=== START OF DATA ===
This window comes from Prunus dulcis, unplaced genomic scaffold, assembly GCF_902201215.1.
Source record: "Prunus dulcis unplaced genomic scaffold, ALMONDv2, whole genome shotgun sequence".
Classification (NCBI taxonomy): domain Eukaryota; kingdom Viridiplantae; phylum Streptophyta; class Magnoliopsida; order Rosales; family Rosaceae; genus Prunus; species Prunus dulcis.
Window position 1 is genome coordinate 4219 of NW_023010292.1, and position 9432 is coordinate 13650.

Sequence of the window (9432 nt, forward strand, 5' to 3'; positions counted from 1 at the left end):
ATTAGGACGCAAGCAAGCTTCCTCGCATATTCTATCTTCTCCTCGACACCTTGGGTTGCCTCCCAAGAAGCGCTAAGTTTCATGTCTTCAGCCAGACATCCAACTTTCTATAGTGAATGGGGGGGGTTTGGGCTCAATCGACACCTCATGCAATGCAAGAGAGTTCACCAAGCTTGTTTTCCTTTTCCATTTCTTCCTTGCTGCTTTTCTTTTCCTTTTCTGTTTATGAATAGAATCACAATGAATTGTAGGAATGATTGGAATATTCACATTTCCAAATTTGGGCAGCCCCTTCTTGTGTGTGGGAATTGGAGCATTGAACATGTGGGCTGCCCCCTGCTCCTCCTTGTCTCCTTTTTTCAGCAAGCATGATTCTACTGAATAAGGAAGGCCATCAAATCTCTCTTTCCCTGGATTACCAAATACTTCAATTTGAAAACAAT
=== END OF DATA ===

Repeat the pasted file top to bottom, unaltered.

This window comes from Prunus dulcis, unplaced genomic scaffold, assembly GCF_902201215.1.
Source record: "Prunus dulcis unplaced genomic scaffold, ALMONDv2, whole genome shotgun sequence".
Classification (NCBI taxonomy): domain Eukaryota; kingdom Viridiplantae; phylum Streptophyta; class Magnoliopsida; order Rosales; family Rosaceae; genus Prunus; species Prunus dulcis.
Window position 1 is genome coordinate 4219 of NW_023010292.1, and position 9432 is coordinate 13650.

Sequence of the window (9432 nt, forward strand, 5' to 3'; positions counted from 1 at the left end):
ATTAGGACGCAAGCAAGCTTCCTCGCATATTCTATCTTCTCCTCGACACCTTGGGTTGCCTCCCAAGAAGCGCTAAGTTTCATGTCTTCAGCCAGACATCCAACTTTCTATAGTGAATGGGGGGGGTTTGGGCTCAATCGACACCTCATGCAATGCAAGAGAGTTCACCAAGCTTGTTTTCCTTTTCCATTTCTTCCTTGCTGCTTTTCTTTTCCTTTTCTGTTTATGAATAGAATCACAATGAATTGTAGGAATGATTGGAATATTCACATTTCCAAATTTGGGCAGCCCCTTCTTGTGTGTGGGAATTGGAGCATTGAACATGTGGGCTGCCCCCTGCTCCTCCTTGTCTCCTTTTTTCAGCAAGCATGATTCTACTGAATAAGGAAGGCCATCAAATCTCTCTTTCCCTGGATTACCAAATACTTCAATTTGAAAACAAT